(Subject 1639)

“…maybe more rigorous data needs to be available for the province and cancer agencies to act on it… like timely follow-up for abnormal results positive results, triage and management guidelines…”

(Subject 1615)

4) What resources/changes are required for adopting HP V self-testing as part of screening programs?

When considering how self-sampling could be integrated into current practice, respondents’ perspectives were grouped into the following themes:

Introduction of the HPV paradigm in cervical screening

Respondents unanimously agreed that the shift to using hpv testing as a primary screening test was the most important change needed to be made to cervical cancer screening programs in Canada. There was, however, disagreement among respondents as to whether provinces should implement hpv primary screening in cancer screening programs prior to offering self-sampling to vulnerable populations. Respondents were divided as to whether an alternative screening program such as self-sampling could be implemented before all pieces, including laboratories that can handle hpv tests and recall information system and registry, were in place.

“We need the lab system for hpv testing, we need the appropriate engagement mechanisms, both directly for the physician [and] for the patient. So we need a way to say, you know, you’re due for your test, you’re not due for your test. We need really good information system around that, like that’s going to be key.”

(Subject 1637)

“We will not be able to implement this [self-sampling] on a larger scale without a paradigm shift to primary hpv testing. So first and foremost that needs to happen.”

(Subject 1664)

“And once the testing paradigm is changed, then self-sampling is a shoe-in. It’s a natural thing.”

(Subject 1645)

A few respondents were open to the idea of integrating self-sampling into a cytology-based program, but program administrators would need to identify an effective outreach strategy to reach the vulnerable populations.

“I think you could put [self-sampling] wherever it fits, I think the issue is how do you get women engaged with it.”

(Subject 1639)

Several participants highlighted challenges with implementing hpv primary screening in cancer screening programs. Understanding how to scale up existing knowledge of hpv primary screening strategies was part of the problem, though political and financial concerns were perceived as the biggest barriers to change. A few suggested that politicians may not be as concerned about the health improvements introduced by the hpv test, but would be prone to changing policy if they were convinced that dollars were being saved.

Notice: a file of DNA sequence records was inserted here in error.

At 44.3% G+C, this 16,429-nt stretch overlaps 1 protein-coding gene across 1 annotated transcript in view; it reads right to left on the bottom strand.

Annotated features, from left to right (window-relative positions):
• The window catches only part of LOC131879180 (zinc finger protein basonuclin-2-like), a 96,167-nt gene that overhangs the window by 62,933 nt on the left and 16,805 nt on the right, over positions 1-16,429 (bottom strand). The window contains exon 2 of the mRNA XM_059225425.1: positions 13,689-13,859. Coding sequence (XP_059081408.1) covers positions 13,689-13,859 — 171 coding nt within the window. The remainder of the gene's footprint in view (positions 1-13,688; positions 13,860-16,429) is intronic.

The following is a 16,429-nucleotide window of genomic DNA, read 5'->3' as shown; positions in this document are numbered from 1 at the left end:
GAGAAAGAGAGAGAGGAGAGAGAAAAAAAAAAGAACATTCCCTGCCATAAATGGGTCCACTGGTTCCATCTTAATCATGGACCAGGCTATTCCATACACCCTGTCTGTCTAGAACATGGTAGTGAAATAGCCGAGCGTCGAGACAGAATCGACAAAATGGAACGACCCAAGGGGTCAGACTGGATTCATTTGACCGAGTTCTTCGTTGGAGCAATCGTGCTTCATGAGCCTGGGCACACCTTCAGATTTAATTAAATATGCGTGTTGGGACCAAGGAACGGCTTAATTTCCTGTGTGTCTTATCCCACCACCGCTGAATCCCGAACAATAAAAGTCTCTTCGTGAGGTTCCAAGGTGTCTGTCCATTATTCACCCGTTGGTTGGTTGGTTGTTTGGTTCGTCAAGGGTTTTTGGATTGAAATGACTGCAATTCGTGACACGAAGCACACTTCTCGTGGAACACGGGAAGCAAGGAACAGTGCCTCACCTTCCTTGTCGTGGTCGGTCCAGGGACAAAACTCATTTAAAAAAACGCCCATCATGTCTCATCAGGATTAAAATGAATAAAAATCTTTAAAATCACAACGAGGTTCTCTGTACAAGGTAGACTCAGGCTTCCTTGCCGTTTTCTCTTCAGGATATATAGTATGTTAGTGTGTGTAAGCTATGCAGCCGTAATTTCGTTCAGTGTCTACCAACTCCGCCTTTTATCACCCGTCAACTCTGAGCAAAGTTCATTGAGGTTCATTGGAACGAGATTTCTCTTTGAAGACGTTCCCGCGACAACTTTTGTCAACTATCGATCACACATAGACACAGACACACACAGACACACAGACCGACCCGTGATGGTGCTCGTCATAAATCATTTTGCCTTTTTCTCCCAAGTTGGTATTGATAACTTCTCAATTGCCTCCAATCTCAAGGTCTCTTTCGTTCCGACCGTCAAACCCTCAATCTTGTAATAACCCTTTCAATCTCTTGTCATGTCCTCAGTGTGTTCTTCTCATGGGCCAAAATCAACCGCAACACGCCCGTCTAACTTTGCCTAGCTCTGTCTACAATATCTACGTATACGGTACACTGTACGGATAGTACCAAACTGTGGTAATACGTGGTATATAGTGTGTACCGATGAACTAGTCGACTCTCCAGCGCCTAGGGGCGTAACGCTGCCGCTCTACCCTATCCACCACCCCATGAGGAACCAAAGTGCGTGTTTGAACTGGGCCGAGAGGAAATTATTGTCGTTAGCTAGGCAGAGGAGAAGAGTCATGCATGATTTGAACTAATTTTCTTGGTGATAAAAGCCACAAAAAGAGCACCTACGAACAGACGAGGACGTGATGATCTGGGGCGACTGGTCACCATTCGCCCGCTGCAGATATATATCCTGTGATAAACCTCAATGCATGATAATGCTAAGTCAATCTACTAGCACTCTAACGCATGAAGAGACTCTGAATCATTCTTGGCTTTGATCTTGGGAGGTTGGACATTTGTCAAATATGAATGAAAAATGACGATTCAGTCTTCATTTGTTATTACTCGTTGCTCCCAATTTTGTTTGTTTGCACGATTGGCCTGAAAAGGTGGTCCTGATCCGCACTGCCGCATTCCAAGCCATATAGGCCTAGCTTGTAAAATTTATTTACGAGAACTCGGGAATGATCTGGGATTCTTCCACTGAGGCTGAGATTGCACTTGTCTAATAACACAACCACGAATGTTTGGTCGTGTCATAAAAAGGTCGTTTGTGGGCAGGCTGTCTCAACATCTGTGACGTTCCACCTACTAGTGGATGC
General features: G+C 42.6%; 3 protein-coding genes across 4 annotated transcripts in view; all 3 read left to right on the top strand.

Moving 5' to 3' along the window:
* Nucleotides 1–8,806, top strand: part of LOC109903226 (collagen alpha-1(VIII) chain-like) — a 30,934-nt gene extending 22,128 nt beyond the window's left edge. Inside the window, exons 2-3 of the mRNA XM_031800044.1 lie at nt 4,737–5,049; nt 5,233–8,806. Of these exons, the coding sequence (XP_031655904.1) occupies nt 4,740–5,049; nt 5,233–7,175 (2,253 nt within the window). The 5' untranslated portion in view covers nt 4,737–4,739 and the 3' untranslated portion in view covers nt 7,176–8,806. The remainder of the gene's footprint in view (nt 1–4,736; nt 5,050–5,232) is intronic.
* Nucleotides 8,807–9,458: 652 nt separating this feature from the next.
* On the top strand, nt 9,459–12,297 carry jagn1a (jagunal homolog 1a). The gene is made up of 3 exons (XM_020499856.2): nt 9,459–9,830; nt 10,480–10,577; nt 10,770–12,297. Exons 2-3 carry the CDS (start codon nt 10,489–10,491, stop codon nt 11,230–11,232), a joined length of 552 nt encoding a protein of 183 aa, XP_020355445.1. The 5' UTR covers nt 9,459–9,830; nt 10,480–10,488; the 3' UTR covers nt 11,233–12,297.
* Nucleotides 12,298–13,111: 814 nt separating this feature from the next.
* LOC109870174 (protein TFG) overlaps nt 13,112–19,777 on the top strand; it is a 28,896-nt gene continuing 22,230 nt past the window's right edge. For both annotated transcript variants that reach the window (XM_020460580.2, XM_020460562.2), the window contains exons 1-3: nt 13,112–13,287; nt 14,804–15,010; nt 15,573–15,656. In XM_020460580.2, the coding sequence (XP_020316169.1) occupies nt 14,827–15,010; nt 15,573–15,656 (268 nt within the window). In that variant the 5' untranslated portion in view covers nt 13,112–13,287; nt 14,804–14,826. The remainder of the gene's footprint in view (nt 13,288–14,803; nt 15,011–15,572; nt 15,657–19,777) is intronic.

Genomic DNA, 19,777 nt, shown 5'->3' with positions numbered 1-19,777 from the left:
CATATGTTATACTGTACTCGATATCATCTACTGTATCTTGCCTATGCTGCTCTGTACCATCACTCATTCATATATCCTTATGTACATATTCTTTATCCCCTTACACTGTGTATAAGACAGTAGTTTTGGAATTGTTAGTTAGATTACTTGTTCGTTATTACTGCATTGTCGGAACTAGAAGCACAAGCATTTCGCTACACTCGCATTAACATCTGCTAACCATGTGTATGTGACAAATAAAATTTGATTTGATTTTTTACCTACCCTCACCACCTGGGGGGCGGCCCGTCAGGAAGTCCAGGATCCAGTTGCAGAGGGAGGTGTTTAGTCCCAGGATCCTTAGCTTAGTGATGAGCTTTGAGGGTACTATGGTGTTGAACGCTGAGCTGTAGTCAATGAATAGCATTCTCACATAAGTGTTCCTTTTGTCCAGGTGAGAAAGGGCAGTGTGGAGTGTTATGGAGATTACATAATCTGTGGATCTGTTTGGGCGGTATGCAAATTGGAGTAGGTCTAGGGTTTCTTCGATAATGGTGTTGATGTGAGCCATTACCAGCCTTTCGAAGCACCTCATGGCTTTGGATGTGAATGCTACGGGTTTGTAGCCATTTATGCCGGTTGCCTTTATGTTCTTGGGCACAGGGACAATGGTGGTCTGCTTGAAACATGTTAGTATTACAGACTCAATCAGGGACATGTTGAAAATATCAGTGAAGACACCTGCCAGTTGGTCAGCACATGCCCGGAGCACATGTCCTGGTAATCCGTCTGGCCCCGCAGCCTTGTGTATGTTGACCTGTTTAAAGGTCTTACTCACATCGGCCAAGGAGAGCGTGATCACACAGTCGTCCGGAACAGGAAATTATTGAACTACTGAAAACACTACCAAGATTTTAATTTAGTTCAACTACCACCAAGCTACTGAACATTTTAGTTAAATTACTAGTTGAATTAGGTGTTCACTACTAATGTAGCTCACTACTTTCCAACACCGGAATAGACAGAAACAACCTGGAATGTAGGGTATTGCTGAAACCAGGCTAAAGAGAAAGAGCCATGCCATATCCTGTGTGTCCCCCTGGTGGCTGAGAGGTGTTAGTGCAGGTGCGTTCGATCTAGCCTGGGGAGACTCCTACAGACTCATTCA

“Their [politicians] concern is mainly the affordability of hpv primary screening, so we need to show them economic (cost/benefit) analysis that shows money can be saved”

(Subject 1696)

Several respondents commented on the impact of the transition from cytology to hpv-based screening for cytotechnologists and their labs, stating that the profession stands to lose a substantial number of positions because hpv testing is a primarily automated process. Some other logistic issues with the transition to hpv testing include laboratory capacity to handle hpv tests in the volumes that are expected—most respondents believed that current infrastructure is not conducive to this switch.

Change to existing cervical screening program structure

Most respondents discussed how important it is that alternate screening programs adhere to the principles of a successful screening program, including a desirable cost-benefit and acceptability of the test. Many respondents agreed that program organization, follow-up coordination, and test quality are essential to implement new strategies. Beyond fundamental elements of a successful population screening program, respondents discussed ways to adapt existing cervical screening programs to meet the needs of Canadian women and to accommodate the advancing science.

“If you have an invitation system and you’re able to identify women that have actually turned down invitations to screening, you might actually start a self-sampling program for non-responders ... So it is really by far the best way, both from an organization point of view and from an hpv laboratory quality control point of view, to start at the same time with self-sampling for non-responders and hpv office-based testing for responders.”

(Subject 1625)